# Perceptron Primitive Boolean Functions

I understand the AND but I'm still not so sure how OR can be represented.

For example, if the inputs are:

$$X_1 = +1$$

$$X_2 = -1$$

In that case, using his logic for OR we would end up with the perceptron actually outputting -1, because:

$$1*0.5 + -1*0.5 - .3 = -.3$$

The function would give us a negative number. Is he wrong about the OR function? How would a single perceptron act as an OR?

Thank you!

• I agree with your logic. However, notice that even if the value of -0.3 is mistyped, the construct is still possible. Consider setting w_0=0.3 in order to achieve the desired OR effect. Dec 17 '18 at 16:43
• @mapto that makes sense, he just messed up the sign. Thank you! On a completely different note, do you happen to know if the book mentioned above is a good book for learning, or have any recommendations? Dec 17 '18 at 17:15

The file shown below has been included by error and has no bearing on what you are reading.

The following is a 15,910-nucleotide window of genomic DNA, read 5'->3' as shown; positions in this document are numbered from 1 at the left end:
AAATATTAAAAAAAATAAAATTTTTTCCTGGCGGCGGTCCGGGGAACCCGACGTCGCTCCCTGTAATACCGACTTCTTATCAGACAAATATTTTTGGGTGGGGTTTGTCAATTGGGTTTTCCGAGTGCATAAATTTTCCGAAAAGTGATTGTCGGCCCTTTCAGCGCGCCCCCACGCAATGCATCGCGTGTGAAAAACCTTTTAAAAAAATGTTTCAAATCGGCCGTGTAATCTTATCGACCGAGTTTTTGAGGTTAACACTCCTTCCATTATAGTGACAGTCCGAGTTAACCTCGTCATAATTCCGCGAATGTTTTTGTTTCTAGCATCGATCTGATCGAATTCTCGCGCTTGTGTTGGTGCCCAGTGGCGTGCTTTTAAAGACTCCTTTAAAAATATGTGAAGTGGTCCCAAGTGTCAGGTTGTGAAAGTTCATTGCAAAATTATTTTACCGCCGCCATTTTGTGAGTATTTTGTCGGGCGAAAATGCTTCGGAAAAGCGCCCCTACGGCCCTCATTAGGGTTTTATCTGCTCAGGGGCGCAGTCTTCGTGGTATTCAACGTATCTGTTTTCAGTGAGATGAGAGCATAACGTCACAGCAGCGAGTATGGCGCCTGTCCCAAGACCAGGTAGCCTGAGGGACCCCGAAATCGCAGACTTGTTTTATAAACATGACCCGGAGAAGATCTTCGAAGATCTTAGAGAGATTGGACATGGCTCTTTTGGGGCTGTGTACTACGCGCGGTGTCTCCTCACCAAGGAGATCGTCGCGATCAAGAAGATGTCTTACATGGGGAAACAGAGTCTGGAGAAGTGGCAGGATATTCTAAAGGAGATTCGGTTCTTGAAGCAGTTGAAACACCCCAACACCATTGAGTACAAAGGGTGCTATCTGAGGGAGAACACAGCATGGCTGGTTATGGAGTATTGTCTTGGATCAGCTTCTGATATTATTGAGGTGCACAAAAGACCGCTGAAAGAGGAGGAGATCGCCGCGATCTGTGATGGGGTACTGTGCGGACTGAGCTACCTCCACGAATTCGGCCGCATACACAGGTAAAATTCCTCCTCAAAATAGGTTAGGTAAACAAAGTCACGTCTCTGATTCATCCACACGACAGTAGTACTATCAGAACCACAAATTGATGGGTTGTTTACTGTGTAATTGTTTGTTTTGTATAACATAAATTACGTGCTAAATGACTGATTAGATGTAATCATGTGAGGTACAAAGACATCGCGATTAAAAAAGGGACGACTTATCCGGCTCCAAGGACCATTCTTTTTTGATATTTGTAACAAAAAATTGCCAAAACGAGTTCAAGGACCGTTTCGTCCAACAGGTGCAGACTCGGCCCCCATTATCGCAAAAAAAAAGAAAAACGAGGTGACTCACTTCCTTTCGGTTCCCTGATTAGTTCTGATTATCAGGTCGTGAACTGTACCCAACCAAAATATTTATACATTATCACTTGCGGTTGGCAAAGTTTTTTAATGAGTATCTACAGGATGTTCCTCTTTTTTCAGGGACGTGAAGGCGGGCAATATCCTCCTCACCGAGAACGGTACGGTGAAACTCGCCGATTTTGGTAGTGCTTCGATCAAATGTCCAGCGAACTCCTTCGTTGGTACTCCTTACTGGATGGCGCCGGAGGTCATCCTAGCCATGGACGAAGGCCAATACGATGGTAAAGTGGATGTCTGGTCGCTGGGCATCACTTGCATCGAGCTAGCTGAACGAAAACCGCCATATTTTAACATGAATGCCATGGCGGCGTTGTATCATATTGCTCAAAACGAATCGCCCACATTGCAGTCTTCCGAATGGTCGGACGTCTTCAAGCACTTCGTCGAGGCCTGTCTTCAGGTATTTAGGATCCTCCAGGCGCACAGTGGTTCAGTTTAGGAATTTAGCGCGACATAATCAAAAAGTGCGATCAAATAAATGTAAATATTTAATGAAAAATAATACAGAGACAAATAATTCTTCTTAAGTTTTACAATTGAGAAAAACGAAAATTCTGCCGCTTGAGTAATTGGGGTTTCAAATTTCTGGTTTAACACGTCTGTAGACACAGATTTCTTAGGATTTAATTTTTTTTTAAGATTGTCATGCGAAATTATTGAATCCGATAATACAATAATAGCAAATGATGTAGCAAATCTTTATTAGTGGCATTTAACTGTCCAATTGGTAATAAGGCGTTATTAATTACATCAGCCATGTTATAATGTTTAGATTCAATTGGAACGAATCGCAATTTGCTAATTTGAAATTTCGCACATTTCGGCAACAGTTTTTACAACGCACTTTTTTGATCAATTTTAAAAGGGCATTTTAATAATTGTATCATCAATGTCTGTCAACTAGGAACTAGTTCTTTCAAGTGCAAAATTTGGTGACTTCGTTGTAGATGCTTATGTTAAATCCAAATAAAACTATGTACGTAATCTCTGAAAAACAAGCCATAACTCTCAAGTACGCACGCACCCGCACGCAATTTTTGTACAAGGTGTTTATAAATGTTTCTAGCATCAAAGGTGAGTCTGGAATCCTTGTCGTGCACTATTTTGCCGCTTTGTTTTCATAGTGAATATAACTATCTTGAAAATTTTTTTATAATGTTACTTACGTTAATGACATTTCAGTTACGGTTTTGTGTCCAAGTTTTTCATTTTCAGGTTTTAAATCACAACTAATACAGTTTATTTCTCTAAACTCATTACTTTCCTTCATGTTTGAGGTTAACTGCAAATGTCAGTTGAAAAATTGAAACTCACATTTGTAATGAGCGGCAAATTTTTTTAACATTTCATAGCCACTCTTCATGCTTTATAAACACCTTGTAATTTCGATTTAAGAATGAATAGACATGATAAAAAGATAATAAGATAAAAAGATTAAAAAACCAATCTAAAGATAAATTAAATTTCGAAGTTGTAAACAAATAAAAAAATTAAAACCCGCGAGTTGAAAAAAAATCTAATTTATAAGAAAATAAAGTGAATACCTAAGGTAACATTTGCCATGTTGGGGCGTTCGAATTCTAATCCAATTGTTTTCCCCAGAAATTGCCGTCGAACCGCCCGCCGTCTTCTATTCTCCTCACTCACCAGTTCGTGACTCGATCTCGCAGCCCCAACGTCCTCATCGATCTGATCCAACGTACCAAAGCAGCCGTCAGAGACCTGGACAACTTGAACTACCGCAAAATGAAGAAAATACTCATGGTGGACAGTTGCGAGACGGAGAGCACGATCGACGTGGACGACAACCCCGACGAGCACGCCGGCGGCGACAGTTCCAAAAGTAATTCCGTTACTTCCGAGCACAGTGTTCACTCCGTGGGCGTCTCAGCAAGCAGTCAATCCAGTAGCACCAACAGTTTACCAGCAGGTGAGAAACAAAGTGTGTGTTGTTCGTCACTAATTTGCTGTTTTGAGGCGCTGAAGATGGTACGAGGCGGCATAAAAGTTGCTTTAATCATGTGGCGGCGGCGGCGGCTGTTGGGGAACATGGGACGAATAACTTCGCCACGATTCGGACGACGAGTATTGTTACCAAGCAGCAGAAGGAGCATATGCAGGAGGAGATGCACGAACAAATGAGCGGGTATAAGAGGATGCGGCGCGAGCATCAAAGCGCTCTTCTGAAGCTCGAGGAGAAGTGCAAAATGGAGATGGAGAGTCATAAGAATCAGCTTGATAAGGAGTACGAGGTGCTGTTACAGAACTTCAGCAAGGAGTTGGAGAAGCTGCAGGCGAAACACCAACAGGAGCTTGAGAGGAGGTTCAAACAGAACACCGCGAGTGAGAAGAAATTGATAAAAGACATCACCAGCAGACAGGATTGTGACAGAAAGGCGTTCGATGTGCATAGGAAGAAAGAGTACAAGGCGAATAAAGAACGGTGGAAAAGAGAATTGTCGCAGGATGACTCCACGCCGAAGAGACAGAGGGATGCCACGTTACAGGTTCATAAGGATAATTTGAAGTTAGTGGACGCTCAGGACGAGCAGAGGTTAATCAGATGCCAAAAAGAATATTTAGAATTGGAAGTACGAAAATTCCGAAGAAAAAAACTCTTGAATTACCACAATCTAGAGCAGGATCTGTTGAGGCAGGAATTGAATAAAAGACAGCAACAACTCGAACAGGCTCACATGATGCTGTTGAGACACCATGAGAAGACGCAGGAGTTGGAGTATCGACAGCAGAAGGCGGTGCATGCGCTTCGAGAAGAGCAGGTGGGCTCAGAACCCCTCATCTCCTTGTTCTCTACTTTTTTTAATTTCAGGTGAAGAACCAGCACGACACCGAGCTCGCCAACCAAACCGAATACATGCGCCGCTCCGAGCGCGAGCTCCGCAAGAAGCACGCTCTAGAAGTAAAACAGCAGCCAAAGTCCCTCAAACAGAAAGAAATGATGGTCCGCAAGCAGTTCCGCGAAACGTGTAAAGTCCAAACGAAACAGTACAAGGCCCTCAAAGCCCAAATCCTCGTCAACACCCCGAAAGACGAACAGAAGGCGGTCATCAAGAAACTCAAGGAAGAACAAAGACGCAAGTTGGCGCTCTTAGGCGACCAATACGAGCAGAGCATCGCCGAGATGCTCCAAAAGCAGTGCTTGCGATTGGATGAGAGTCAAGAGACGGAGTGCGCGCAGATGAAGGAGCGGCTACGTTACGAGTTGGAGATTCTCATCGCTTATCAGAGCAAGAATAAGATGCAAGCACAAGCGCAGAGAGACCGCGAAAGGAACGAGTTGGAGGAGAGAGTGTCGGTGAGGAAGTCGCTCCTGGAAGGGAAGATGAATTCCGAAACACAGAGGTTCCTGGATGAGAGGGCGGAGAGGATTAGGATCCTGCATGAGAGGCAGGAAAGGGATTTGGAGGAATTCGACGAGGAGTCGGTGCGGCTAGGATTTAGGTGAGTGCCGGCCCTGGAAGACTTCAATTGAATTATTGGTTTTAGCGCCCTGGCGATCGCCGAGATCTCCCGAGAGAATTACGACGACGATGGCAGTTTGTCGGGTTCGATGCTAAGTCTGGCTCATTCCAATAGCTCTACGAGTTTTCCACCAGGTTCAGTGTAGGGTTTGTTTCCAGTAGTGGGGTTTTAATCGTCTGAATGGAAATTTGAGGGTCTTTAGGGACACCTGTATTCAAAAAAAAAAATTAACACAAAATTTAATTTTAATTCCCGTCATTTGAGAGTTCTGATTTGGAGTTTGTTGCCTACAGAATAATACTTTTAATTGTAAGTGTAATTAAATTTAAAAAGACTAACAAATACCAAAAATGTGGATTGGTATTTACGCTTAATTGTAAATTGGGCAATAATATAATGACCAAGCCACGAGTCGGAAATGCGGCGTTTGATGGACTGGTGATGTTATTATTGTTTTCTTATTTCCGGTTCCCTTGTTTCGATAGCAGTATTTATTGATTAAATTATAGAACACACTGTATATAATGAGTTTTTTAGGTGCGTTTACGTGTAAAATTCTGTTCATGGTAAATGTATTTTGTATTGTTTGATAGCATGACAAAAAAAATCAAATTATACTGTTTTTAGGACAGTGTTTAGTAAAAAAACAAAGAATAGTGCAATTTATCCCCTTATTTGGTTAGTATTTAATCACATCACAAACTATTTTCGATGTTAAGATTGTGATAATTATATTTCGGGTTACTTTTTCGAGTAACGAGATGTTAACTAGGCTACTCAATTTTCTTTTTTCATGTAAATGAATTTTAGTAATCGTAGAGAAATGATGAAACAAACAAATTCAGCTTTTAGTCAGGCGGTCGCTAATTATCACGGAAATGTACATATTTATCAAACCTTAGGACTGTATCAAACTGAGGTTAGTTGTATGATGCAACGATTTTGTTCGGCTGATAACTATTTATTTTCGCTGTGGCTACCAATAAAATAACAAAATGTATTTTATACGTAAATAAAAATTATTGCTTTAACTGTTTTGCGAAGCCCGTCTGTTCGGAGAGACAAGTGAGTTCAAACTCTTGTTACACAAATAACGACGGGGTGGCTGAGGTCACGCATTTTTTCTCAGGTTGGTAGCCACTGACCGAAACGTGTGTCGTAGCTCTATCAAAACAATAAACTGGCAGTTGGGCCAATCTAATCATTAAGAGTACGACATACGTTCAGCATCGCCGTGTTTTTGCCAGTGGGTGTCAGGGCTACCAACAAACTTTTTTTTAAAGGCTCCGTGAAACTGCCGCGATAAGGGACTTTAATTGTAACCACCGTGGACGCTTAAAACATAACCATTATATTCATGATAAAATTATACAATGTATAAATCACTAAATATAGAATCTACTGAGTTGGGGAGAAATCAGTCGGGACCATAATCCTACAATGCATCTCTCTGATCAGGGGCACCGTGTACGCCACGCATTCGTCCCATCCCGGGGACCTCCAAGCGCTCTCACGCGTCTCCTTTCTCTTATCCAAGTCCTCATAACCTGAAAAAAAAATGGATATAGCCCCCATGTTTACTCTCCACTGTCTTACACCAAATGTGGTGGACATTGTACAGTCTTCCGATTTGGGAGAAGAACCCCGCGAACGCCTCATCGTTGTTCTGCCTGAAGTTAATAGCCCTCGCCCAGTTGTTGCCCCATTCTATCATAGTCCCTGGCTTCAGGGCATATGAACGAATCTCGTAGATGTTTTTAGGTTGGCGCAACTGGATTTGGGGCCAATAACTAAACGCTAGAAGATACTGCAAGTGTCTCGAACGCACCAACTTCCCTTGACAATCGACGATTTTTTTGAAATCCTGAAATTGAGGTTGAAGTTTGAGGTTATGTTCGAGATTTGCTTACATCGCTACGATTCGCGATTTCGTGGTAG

• I'm sorry, I can't help. Notice, however, that Mitchell's book is more than 10 years old and the field has developed a lot. Unless there is a new updated edition, I'd prefer something more recent. Dec 18 '18 at 8:05

I interpret it as the input takes binary value $$0$$ (false) and $$1$$ (true) while the output take $$-1$$ (false) and $$1$$ (true).

The map is $$sign\left(\sum_{i=1}^nw_ix_i+w_0\right).$$

If we let $$w_i=0.5, i \ge 1$$, then we have the mapping rule to be

$$sign\left(\frac12\sum_{i=1}^nx_i+w_0\right).$$

For the AND operator, if we set $$w_0=-0.8$$, for it to take positive value both $$x_i$$ has to be $$1$$.

For the OR operator, if we set $$w_0=-0.3$$, we just need one of them to take positive value for it to be true.

• Siong you're awesome. I'm just going to tag you in a comment now every time I ask a question!! Jan 23 '19 at 4:05